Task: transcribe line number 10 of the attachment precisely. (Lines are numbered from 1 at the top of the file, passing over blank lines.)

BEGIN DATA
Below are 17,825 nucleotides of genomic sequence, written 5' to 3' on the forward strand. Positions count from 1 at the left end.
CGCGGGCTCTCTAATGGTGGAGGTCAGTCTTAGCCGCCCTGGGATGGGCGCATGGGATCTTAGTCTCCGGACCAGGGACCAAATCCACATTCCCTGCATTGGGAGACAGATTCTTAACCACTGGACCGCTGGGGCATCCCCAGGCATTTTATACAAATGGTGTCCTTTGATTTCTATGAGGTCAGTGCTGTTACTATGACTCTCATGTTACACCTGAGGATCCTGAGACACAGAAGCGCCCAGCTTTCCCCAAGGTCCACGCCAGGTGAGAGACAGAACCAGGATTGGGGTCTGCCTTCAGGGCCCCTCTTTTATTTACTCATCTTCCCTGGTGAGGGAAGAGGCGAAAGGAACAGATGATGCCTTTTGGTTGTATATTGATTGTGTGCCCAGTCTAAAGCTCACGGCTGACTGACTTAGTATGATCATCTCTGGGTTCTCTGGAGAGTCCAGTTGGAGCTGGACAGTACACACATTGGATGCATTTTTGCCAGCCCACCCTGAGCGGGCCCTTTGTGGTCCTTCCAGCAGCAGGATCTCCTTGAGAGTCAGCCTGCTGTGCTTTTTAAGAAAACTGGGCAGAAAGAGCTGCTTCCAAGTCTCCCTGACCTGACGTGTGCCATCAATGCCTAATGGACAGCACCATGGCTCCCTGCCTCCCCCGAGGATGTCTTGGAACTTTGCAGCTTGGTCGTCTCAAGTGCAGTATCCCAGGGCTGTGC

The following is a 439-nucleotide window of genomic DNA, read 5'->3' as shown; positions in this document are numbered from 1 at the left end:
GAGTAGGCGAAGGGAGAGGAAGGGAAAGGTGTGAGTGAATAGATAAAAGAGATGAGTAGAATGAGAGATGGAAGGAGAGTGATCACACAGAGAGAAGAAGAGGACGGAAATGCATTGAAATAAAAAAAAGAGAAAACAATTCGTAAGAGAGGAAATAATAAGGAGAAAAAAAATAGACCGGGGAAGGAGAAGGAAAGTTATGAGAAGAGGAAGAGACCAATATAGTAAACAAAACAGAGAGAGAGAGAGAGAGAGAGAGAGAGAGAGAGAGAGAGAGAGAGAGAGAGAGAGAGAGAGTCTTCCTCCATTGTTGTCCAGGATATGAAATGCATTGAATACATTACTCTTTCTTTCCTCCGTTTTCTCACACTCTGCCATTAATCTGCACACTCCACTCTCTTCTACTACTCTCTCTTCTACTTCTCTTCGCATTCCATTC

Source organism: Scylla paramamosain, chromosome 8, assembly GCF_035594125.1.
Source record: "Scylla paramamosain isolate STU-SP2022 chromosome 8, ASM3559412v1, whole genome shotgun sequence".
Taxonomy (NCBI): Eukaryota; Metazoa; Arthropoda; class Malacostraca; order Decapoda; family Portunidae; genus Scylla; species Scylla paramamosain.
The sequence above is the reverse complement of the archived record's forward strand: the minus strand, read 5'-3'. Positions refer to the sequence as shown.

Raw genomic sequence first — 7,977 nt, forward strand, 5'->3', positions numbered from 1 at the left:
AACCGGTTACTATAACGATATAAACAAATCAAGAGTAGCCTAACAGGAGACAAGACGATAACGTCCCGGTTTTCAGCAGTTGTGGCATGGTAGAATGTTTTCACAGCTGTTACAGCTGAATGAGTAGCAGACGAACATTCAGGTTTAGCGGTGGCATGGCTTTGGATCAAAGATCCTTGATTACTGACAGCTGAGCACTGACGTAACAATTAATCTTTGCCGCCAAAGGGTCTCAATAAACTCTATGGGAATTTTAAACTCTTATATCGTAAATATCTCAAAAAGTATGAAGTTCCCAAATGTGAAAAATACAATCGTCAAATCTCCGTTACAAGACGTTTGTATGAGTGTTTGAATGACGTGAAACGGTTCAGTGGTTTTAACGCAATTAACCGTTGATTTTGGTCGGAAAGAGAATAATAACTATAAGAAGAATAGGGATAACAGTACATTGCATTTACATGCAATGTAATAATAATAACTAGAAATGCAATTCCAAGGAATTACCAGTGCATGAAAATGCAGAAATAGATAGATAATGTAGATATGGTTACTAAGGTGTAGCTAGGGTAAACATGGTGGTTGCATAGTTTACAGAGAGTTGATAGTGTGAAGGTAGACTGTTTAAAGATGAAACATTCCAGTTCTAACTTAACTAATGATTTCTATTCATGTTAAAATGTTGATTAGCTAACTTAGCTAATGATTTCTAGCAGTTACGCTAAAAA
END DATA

AACCGGTTACTATAACGATATAAACAAATCAAGAGTAGCCTAACAGGAGACAAGACGATAACGTCCCGGTTTTCAGCAGTTGTGGCATGGTAGAATGTTTTCACAGCTGTTACAGCTGAATGAGTAGCAGACGAACATTCAGGTTTAGCGGTGGCATGGCTTTGGATCAAAGATCCTTGATTACTGACAGCTGAGCACTGACGTAACAATTAATCTTTGCCGCCAAAGGGTCTCAATAAACTCTATGGGAATTTTAAACTCTTATATCGTAAATATCTCAAAAAGTATGAAGTTCCCAAATGTGAAAAATACAATCGTCAAATCTCCGTTACAAGACGTTTGTATGAGTGTTTGAATGACGTGAAACGGTTCAGTGGTTTTAACGCAATTAACCGTTGATTTTGGTCGGAAAGAGAATAATAACTATAAGAAGAATAGGGATAACAGTACATTGCATTTACATGCAATGTAATAATAATAACTAGAAATGCAATTCCAAGGAATTACCAGTGCATGAAAATGCAGAAATAGATAGATAATGTAGATATGGTTACTAAGGTGTAGCTAGGGTAAACATGGTGGTTGCATAGTTTACAGAGAGTTGATAGTGTGAAGGTAGACTGTTTAAAGATGAAACATTCCAGTTCTAACTTAACTAATGATTTCTATTCATGTTAAAATGTTGATTAGCTAACTTAGCTAATGATTTCTAGCAGTTACGCTAAAAA